A judge has sanctioned Apple Inc. for the conduct of one of its lawyers in a high-stakes patent case in Tyler.
In an 11-page order in VirnetX Inc. v. Cisco Systems Inc., et al., handed down Aug. 8, Chief U.S. District Judge Leonard Davis of the Eastern District of Texas granted a motion for sanctions requested by VirnetX Inc. and its lawyers at McKool Smith. Davis found that an unnamed Apple lawyer improperly terminated a crucial deposition of an Apple engineer during a pivotal moment of questioning. The judge ordered Apple to pay VirnetX’s attorney fees and costs associated with filing the sanctions motion. The judge also wrote that if Apple doesn’t make the engineer available for a follow-up deposition, he will instruct jurors that they can infer that Apple tried to block them from hearing damaging evidence. Davis’ order doesn’t identify the Apple lawyer who handled the deposition, and the related briefs are under seal.
On Aug. 13, Apple filed its notice of election to produce Christophe Allié for completion of his deposition.
According to court documents, Apple is represented in this case by Houston-based Williams Morgan & Amerson and Longview’s Albritton Law Firm. Kenyon & Kenyon also advises Apple in an of counsel role, and represents Apple in a separate International Trade Commission case brought by VirnetX.
VirnetX, which licenses patents relating to Virtual Private Network (VPN) technology, has been giving tech companies headaches for years. Its lawyers at McKool Smith won a $105 million jury verdict against Microsoft Corp. in 2010, which Microsoft settled, along with another case, for $200 million. Emboldened, VirnetX and McKool Smith soon after sued Apple, Cisco Systems Inc., Aastra Technologies Ltd. and NEC Corp. (Aastra and NEC settled for undisclosed amounts.)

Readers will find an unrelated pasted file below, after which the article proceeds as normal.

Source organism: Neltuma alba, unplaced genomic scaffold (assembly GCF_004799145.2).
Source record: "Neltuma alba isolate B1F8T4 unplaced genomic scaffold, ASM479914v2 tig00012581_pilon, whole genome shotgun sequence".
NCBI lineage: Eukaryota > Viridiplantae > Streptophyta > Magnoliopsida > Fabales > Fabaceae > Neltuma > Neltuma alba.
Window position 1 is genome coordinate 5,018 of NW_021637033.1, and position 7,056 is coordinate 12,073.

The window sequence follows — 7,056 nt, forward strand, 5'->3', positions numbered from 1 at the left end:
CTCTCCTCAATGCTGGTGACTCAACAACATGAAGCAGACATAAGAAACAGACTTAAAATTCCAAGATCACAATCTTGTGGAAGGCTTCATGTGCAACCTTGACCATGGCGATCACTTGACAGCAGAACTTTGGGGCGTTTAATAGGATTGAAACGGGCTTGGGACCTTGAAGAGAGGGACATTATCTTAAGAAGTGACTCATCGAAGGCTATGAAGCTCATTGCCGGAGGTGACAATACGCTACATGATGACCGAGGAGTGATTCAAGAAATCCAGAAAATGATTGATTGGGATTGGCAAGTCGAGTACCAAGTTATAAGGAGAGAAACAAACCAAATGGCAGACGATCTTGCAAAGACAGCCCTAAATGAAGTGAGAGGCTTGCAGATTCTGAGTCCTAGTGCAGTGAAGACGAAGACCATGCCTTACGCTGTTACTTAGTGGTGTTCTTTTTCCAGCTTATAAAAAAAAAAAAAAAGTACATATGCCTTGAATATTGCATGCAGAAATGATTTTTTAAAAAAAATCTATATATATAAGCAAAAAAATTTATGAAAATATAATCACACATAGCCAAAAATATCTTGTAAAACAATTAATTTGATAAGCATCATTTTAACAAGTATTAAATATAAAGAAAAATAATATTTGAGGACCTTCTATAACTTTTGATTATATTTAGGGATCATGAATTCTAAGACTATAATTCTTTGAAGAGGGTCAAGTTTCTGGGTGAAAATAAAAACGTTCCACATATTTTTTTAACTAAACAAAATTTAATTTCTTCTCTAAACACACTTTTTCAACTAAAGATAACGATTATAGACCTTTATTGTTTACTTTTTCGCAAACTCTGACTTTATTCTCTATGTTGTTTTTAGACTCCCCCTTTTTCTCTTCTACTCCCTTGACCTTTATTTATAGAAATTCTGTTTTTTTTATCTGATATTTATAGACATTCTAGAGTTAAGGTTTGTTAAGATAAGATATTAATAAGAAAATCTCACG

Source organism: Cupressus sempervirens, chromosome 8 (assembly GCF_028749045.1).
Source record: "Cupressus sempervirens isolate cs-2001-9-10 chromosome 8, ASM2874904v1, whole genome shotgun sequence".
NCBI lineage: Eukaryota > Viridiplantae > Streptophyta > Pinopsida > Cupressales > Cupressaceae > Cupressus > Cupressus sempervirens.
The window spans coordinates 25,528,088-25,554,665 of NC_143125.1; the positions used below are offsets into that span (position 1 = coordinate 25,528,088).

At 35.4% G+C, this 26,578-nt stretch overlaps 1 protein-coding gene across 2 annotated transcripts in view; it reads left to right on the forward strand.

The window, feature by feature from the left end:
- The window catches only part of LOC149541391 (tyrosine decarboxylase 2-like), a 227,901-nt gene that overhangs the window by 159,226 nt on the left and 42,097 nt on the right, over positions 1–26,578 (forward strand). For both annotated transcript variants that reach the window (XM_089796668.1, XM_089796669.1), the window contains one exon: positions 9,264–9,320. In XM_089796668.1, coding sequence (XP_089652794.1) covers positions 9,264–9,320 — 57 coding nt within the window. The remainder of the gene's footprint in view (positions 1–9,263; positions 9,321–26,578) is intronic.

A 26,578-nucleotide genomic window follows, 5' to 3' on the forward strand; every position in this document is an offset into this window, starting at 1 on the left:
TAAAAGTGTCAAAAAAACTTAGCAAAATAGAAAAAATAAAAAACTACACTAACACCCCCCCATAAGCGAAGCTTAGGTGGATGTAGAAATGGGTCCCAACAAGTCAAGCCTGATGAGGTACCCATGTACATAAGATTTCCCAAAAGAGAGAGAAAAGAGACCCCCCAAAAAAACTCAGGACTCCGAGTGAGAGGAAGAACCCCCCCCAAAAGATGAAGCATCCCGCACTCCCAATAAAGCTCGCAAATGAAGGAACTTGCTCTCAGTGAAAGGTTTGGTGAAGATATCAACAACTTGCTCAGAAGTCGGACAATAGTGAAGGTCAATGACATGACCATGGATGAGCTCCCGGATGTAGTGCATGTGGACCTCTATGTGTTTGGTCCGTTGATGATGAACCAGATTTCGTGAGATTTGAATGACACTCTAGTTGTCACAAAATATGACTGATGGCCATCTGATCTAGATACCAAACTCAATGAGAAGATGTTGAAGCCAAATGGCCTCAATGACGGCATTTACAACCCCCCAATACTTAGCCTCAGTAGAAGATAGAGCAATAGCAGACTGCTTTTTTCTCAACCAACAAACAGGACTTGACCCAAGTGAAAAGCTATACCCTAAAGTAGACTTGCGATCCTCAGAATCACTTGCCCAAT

The sanctions motion stemmed from the April 6 deposition of Allié, an engineering manager at Apple who helped develop “VPN on Demand” for iPhone — the service that allegedly infringes VirnetX’s patents. VirnetX’s lawyer asked Allié about his attempt to patent the idea of using a domain name to determine whether to establish a VPN, an idea which VirnetX claims is covered by one of its patents. When VirnetX’s lawyer asked Allié if he knew about VirnetX’s patent, he said he didn’t. VirnetX’s lawyer read part of VirnetX’s patent to Allié and asked if he could explain how the patent differed from the claimed invention in his patent application. Allié seemed prepared to answer, but Apple’s lawyer objected. The Apple lawyer argued that, instead of reading the patent aloud to Allié, VirnetX’s lawyer should have let the engineer read both the patent and its related documentation in detail. The Eastern District of Texas discovery hotline wasn’t open, so Apple’s lawyer pulled the plug on the deposition.
McKool Smith alleged that the Apple lawyer disrupted the deposition because he wanted time to coach Allié’s response. The appropriate sanction, they argued, was an “adverse inference” finding — a jury instruction that they can infer that Allié would have given deposition testimony favorable to VirnetX.
The judge agreed, writing that “an adverse inference finding is appropriate upon a showing of bad faith or bad contact, as in this case.” But he gave Apple an out. Apple can avoid the adverse inference finding, he ruled, if it makes Allié available for a follow-up interrogation and refrains from communicating with him beforehand. If Apple communicates with Allié in any way, attorney-client privilege for those communications will be deemed waived.
“Judge Davis came up with a measured remedy that will act to deter this behavior in the future,” says VirnetX’s lead counsel in the case, Doug Cawley.
Apple’s lead counsel, Danny Williams of Williams Morgan, could not be reached for comment.